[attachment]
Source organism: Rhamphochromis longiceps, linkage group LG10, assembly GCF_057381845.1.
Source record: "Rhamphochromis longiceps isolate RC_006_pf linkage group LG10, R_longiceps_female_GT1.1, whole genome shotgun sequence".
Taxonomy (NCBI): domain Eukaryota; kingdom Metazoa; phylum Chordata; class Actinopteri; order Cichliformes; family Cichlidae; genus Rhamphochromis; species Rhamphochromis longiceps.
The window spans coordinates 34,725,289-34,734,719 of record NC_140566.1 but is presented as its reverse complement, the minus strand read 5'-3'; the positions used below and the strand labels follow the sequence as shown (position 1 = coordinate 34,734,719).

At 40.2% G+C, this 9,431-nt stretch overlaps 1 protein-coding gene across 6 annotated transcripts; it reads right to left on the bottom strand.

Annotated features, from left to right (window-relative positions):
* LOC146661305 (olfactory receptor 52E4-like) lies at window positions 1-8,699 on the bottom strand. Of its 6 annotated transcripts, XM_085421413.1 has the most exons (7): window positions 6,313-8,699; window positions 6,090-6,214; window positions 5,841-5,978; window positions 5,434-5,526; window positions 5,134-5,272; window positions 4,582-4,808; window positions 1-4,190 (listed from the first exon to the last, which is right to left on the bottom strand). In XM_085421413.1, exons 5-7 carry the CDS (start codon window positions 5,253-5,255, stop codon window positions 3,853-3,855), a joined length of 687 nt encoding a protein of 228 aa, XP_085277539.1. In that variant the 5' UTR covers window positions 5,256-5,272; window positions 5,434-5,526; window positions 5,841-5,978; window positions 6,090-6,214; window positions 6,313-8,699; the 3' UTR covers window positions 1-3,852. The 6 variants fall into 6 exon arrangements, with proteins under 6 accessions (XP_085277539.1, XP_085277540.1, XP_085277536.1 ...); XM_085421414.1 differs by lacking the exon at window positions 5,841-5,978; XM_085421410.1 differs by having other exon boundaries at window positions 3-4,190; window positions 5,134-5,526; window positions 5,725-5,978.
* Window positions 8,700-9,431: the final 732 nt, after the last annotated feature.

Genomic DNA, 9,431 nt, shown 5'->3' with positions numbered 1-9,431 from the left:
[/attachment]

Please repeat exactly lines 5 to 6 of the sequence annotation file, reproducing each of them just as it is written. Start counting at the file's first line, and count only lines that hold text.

At 40.2% G+C, this 9,431-nt stretch overlaps 1 protein-coding gene across 6 annotated transcripts; it reads right to left on the bottom strand.

Annotated features, from left to right (window-relative positions):